If your discouragement lasts more than a day or two, talk to someone. Sometimes just talking about how you’re feeling can make you feel better.

11. Learn something new

Read a book. Take a webinar. Chase down some Twitter links. Learning helps break mental stalemates and is almost always a positive experience.

12. Encourage someone else

Get your mind off you. Encouraging someone else can leave you feeling better. That’s not why you should do it, but sometimes it will snap your funk.13.

13. Serve someone

Do something kind for someone else. Help them with a task. Buy them lunch. Run an errand for them. Cut their grass.

14.  Get some sleep

Don’t miss this one. I agree with the axiom that a good night’s sleep is 70% of discipleship. Take a nap. Go to bed early. Our culture is so sleep-deprived. Few things impact mood more than sleep.

15.  Accomplish a short term win

Look at your list of things to do and knock a couple of things off the list.  At least now there’s something small to cheer about.

16. Get some time alone 

Sometimes you just need to be alone. Especially if you’re introverted. So do it.

17. Pray

I always say prayer is implied in my posts, but I want to make it explicit it for handling discouragement. Of course Christian leaders pray, but make sure you pray about your discouragement. God knows, and He’d love to hear from you.

18. Read the bible

Ditto. I assume Christian leaders are reading Scripture, but when discouraged, hang out in places like the Psalms. Or read a story like Moses’, Joseph’s, Jesus’ or Paul’s and you’ll soon realize that almost every biblical character faced discouragement. You’re not alone. It’s part of the journey.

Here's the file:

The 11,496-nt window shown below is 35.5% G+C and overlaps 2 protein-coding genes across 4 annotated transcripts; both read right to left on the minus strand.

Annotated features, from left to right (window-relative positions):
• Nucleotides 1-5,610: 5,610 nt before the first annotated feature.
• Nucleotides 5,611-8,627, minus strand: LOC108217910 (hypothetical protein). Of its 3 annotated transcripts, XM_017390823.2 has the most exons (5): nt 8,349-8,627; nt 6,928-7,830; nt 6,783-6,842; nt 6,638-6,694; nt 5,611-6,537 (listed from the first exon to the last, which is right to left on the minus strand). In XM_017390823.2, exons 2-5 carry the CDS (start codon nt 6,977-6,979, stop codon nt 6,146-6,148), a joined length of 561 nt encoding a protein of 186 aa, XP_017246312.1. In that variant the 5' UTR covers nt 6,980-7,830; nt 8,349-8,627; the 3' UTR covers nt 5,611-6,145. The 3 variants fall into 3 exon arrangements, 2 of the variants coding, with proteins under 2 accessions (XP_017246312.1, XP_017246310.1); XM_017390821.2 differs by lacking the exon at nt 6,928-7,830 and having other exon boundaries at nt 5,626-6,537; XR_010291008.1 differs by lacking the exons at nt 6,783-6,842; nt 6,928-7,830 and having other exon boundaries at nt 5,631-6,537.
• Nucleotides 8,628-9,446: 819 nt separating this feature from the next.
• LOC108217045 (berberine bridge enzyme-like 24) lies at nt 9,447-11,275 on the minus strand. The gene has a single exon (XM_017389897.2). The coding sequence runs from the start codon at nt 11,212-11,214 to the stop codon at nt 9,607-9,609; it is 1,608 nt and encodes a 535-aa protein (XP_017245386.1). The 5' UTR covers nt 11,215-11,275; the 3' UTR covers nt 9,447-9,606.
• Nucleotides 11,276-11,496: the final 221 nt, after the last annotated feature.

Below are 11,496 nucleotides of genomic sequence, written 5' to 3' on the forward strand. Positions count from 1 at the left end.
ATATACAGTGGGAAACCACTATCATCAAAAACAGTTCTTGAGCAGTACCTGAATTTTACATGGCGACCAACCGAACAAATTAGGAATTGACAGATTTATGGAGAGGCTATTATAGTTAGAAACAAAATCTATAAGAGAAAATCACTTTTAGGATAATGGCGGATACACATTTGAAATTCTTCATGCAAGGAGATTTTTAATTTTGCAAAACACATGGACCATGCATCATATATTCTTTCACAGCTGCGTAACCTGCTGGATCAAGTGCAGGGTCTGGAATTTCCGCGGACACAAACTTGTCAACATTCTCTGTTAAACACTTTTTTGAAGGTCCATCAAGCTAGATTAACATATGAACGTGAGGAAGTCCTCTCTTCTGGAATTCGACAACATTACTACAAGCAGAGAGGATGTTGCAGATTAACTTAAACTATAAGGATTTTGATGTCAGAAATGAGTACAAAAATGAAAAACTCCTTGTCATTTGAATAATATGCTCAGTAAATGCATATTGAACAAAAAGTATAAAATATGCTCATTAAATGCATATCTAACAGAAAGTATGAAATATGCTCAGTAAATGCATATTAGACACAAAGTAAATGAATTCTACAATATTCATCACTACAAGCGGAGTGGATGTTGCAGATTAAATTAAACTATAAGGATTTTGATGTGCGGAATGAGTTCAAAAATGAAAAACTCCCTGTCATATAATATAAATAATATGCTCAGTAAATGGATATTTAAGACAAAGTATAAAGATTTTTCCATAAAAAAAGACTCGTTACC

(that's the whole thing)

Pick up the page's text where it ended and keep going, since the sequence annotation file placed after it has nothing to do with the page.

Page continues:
19. Listen to some great music

Music can really impact mood.

20. Watch a comedy

When was the last time you laughed hard? Don’t wait much longer.

21. Get some help

If the discouragement persists, sit down with a good Christian counselor and talk about what’s going on.

Discouragement is something every leader faces, but it doesn’t need to be fatal or something you give into every day.

Discouragement is something every leader faces, but it doesn't need to be fatal or something you give into every day. Click To Tweet

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What helps you?

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21 Ways to Overcome Personal Discouragement

5 Comments

  1. foxdownload on May 1, 2019 at 2:20 am

    I like to read this kind of information and i appreciate your thought.

  2. Rachel Blom on October 18, 2013 at 3:13 am

    Number 2, keeping an encouragement file, has helped me through some pretty bleak times. Whenever I doubt my work, my impact, my calling, I read through these and know that I’m exactly where God wants me to be.

    • Carey Nieuwhof on October 18, 2013 at 10:08 am

      So glad to hear that Rachel! Such a powerful thing to do.

  3. Joe Lalonde on October 8, 2013 at 6:26 pm

    I try to do #1. Remembering past victories lets us focus on better times and remember that we’ve done well before, we can do it. again.

  4. Lawrence W. Wilson on October 8, 2013 at 8:04 am

    A variation on #5 is my go-to. In my case, it’s my wife, who is the most encouraging person I’ve ever known. Couldn’t do this work without my at-home cheerleader! I feel for those who lack that support. In such cases, I’d say a trusted mentor is a necessity.